"You do a single color applied to the entire hair shaft, whereas double process typically refers to someone with dark hair who has the right skin tone and eye color and wants to be very, very blond, but not highlighted. So you do a scalp color that lifts the color to the palest blond we can make, and then we tone it, which is the second part of the process," he explains.

"Toning means that when you've lifted the hair to its raw state, it has no real color. It's just raw, pale yellow hair. When we put the secondary color, or finish color — the second part of the process — that gives the hair depth and tone value," he says. "If a person wants to be a golden blond, you'd go with a gold tone; beige usually means a muted gold or something soft, and we've got very cool tones like platinum — blue and violet-based colors which make the hair look pale, baby blond."

Single process color usually lasts about six weeks, and double process color lasts about four weeks because the difference between the new hair growth and the colored hair is much more drastic.

The terms lowlight and highlight refer to working within the realm of dimensional color, Hoggatt says. Highlighting simply involves putting in lighter pieces, while lowlighting adds more depth with a richer or slightly darker color.

When trying to decide how light or how dark to go, "your stylist should be able to tell you according to your skin tone, eye color, personality and lifestyle whether or not that's really an effective change for you, and help you understand what your maintenance picture will be," Hoggatt says.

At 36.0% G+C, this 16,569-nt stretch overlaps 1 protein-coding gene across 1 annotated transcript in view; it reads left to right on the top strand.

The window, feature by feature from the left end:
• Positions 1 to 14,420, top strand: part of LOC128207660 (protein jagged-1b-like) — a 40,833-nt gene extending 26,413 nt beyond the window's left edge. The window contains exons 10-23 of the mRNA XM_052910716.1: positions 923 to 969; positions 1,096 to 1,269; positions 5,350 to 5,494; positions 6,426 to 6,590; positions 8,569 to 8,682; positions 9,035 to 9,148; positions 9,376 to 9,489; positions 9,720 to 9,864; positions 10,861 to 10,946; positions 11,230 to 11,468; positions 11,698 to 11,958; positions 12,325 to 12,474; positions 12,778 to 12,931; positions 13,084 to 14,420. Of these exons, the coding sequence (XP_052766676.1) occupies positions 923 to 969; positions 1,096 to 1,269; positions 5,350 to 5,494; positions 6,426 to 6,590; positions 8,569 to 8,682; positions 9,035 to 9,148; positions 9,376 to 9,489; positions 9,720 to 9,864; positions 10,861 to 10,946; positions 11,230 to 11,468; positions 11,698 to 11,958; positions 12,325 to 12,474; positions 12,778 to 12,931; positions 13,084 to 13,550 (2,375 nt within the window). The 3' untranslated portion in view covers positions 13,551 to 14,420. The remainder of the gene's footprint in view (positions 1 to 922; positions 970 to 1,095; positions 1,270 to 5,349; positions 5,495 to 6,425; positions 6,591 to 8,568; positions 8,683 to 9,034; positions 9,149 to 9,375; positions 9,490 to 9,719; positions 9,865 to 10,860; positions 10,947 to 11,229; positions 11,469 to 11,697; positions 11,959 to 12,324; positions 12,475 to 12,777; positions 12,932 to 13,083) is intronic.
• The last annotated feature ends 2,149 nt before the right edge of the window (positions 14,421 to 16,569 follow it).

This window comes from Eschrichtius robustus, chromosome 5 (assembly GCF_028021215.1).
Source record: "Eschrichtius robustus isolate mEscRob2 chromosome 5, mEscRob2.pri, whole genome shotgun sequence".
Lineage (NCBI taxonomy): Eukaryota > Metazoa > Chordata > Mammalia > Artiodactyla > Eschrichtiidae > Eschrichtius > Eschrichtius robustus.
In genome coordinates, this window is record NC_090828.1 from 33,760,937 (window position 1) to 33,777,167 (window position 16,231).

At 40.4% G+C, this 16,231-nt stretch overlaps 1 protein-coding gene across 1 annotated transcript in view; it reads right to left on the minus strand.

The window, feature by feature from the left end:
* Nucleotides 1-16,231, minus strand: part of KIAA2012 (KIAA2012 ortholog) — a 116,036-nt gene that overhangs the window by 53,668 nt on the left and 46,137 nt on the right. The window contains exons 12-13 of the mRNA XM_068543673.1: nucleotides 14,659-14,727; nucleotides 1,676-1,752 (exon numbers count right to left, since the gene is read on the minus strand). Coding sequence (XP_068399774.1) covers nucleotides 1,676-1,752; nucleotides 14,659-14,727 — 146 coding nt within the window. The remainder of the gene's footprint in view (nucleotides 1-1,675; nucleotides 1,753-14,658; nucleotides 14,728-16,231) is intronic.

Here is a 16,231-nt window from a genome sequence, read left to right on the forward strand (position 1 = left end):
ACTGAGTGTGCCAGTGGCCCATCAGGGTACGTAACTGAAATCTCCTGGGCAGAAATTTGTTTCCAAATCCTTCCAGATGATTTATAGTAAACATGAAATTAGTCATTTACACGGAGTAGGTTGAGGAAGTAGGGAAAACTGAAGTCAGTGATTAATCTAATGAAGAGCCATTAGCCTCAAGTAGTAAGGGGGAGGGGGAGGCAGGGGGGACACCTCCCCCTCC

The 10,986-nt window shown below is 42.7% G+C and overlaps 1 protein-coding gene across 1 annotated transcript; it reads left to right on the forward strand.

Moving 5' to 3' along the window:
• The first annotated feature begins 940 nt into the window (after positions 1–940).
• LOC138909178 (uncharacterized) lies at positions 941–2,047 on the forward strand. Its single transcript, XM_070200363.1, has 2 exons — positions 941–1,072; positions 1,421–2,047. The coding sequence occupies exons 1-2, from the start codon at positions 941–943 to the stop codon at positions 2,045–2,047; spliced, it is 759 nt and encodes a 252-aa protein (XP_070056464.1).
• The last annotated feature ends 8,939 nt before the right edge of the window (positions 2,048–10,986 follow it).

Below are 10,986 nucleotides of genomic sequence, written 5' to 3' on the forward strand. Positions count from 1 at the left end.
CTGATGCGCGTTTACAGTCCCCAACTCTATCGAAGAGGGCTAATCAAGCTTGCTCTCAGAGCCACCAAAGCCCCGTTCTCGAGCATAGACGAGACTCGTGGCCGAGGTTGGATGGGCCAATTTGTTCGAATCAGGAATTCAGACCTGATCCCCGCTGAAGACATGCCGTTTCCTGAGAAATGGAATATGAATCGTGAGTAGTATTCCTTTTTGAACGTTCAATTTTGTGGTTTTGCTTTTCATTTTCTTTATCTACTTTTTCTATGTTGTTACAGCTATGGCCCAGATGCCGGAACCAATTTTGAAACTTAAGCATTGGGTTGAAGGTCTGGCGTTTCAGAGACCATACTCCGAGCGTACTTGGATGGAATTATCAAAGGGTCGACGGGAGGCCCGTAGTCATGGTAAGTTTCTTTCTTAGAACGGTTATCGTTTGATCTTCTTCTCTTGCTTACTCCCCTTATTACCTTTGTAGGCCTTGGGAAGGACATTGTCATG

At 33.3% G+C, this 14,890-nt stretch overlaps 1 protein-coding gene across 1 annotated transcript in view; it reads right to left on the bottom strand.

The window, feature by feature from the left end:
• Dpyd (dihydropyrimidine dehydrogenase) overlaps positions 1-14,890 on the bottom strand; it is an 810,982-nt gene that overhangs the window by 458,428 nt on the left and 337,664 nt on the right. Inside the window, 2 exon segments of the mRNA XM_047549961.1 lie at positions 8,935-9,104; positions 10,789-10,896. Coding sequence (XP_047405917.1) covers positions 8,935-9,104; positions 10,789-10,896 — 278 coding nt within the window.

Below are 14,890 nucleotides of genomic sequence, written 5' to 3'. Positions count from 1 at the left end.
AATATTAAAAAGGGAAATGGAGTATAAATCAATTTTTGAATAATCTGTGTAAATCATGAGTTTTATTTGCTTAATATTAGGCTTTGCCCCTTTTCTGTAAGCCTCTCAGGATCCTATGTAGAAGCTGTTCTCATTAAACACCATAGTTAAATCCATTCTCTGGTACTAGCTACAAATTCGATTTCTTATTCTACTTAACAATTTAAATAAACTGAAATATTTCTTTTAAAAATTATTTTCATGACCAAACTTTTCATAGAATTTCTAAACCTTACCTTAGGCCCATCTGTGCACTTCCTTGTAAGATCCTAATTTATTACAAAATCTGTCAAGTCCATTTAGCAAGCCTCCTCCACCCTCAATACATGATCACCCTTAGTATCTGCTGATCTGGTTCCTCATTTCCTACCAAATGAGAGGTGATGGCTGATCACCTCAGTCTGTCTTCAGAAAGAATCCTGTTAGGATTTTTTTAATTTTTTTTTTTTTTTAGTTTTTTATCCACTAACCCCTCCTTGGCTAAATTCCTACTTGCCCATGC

Certain types of hair can better withstand color changes by a wider margin than others.

Hoggatt says there is a definite relationship between the density of the hair and color chemistry. "Typically people with medium, high density-per-square-inch numbers of hairs and sort of a medium texture hair in terms of strand or diameter of strand are the ones that tend to have success going in any direction," he says.

"It's the ones with finer hair that have to be handled delicately so that you can wind up at exactly the level of lightness and the tone value that you want. It's the hair that's the best mirror for whether you did it right or you made a mistake," he says.

If someone is looking for a hair color change that is less noticeable or drastic, there also are non-ammonia-based products available, known as semi-permanent color. These products are used mostly for blending gray and darkening the hair like a stain and are designed to last for 15 to 30 shampoos.


To keep color from fading, Hoggatt recommends using a shampoo and conditioning system designed to support the type of color you have, one your stylist can recommend. It's best to use lukewarm water and shampoo no more than two or three times a week. Some product lines also come with other support products such as a toning mousse, which can be used once a week to revive color, he adds. Using a clarifying shampoo and a good conditioner to prep hair for optimal color acceptance before going to the salon also is a good idea, Hoggatt says, especially if your salon doesn't shampoo before applying color. "I think that when you've taken the hair and you've pulled all the hair spray and gel and everything off of it, you've given the color a much better chance of being successful and effective by virtue of not forcing it to use 35 to 50 percent of its effectiveness eating through this layer of garbage to get to the hair."